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She hasn’t gotten immediate buy-in from Baltimore’s acting police leader, who notes officers are sworn to enforce existing laws made by lawmakers. Interim Commissioner Gary Tuggle stressed that his officers will continue to make arrests for illegal marijuana possession “unless and until the state legislature changes the law regarding marijuana possession.”

Tuggle will soon be replaced by New Orleans Police Superintendent Michael Harrison, who is starting as Baltimore’s acting commissioner on Feb. 11.

“This latest disappointing action of the City State's Attorney has no impact here.”
Jeffrey Gahler, Harford County Sheriff

Meanwhile, the city’s mayor, Catherine Pugh, said she was supportive of what she believes Mosby is trying to address while also stressing that drug dealers fuel violence. She urged state lawmakers to “look carefully at these issues” to figure out a unified approach.

Harford County Sheriff Jeffrey Gahler said: “I wanted to be sure the citizens of Harford County understand, this latest disappointing action of the City State’s Attorney has no impact here. We will continue to enforce the State’s laws in regards to marijuana possession because that is what we are sworn to do.”

In a phone interview, University of Baltimore law professor David Jaros said Thursday that it is not yet clear whether Mosby’s decisions might change Maryland’s conversation about marijuana and criminal justice in a productive way.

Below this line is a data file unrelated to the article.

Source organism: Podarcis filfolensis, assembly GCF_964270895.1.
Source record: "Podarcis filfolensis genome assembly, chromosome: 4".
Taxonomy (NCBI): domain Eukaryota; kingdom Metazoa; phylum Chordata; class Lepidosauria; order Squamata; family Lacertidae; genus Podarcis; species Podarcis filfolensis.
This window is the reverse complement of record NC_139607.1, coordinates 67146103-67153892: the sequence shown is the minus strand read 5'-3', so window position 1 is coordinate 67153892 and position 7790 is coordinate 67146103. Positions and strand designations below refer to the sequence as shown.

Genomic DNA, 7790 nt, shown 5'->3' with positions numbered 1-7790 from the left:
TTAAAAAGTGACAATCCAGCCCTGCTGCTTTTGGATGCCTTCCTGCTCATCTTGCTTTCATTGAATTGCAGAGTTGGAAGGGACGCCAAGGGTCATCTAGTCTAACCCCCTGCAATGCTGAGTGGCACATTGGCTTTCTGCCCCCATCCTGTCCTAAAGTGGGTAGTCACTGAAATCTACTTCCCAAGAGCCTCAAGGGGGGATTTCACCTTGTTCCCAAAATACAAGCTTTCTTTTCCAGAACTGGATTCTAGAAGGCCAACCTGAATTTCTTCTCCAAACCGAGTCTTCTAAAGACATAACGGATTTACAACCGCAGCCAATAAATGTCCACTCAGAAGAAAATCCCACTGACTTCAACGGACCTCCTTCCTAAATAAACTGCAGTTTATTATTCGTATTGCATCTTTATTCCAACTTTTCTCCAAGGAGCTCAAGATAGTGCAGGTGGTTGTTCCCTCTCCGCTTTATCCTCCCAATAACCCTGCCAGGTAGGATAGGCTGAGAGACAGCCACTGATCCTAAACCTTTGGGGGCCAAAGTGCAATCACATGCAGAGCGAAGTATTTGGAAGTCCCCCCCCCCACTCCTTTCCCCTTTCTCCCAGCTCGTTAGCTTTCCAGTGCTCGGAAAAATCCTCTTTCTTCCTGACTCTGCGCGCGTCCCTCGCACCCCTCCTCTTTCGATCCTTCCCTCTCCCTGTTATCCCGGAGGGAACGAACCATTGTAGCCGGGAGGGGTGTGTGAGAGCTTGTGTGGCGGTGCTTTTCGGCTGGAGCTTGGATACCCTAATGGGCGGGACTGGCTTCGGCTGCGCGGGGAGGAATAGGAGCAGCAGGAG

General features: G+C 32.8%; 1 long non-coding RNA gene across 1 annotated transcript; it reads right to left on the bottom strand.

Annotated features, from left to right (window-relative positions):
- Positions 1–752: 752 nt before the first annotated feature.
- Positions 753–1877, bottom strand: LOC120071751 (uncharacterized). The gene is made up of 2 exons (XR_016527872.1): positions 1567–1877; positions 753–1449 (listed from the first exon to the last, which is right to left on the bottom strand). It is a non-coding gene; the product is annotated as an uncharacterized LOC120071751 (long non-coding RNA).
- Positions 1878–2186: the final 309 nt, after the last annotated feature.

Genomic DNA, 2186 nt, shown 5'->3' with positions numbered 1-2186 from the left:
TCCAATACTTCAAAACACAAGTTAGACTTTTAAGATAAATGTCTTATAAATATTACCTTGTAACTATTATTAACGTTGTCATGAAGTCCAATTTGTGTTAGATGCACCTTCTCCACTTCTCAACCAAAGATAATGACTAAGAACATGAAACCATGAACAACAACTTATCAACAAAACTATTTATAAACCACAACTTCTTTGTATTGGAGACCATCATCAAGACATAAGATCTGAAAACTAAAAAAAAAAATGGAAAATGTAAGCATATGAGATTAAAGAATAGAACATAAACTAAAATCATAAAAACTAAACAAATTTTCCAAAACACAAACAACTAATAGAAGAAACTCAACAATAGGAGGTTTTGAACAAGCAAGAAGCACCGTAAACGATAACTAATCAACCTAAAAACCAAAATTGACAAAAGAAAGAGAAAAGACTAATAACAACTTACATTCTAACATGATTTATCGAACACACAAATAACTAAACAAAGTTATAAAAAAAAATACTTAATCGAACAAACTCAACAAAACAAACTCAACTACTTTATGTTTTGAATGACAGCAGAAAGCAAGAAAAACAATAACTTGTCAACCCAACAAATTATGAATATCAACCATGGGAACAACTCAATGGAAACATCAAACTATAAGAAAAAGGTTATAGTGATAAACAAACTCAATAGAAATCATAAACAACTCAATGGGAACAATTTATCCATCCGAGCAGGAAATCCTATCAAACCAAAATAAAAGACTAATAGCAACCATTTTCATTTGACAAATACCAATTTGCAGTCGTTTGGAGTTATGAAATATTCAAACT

“It’s political theater if all it does is get your name out there and nothing changes. But if its politics that promotes change, it’s something different,” he said.


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Jaros pointed out that one criticism of Mosby is that she positions herself among America’s “progressive” city prosecutors but some argue they haven’t seen nearly enough progressive policies coming from her office.

“This is a legitimate move that is part of a move across the country that she is now aligning herself with. And I think it’s a productive move. But whether or not it’s a panacea I think is a very legitimate question given there weren’t a large number of these cases going forward,” he said.

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  • Jeff Avery

    go one step further—-incarcerate the UNFAIR incarcerators,,you know,the ones that systematically target minorities……..their arrest reports/records will bare out the bad ones…..make them do the so called “perp’ walk”…bring them in front of the whole world to see and question them on how and why ……..ruin their lives like they’ve ruin so many others,and make ’em pay for the past 80 yrs of unfair justice……..the cops are primarily the cause of our racial divide in this country..that and unscrupulous politicians that pit us against each other for their political and monetary gains…..and most of all ,,,,REPARATIONS ARE IN ORDER,,and if the victim is deceased,then to their families……….cops and government need to be held accountable…i am a conservative who knows that the black citizens of this country have gotten a raw deal…along with other minorities ….and they are due ….as long as gov’ can keep us divided,they can keep us as political pawns…….if we ever unite with one another ,the gov’ ,federal and local would be absolutely scared shite-less………….remember the words of anslinger(i think)”never let a perfectly good crises go to waist”…and they(gov’)have gotten quite crafty in inventing them ,when need be…………..BASTARDS……….maybe one day refer madness will be over and GOD willing,we all can live in harmony with one another,,,,,GOD bless the “do gooders”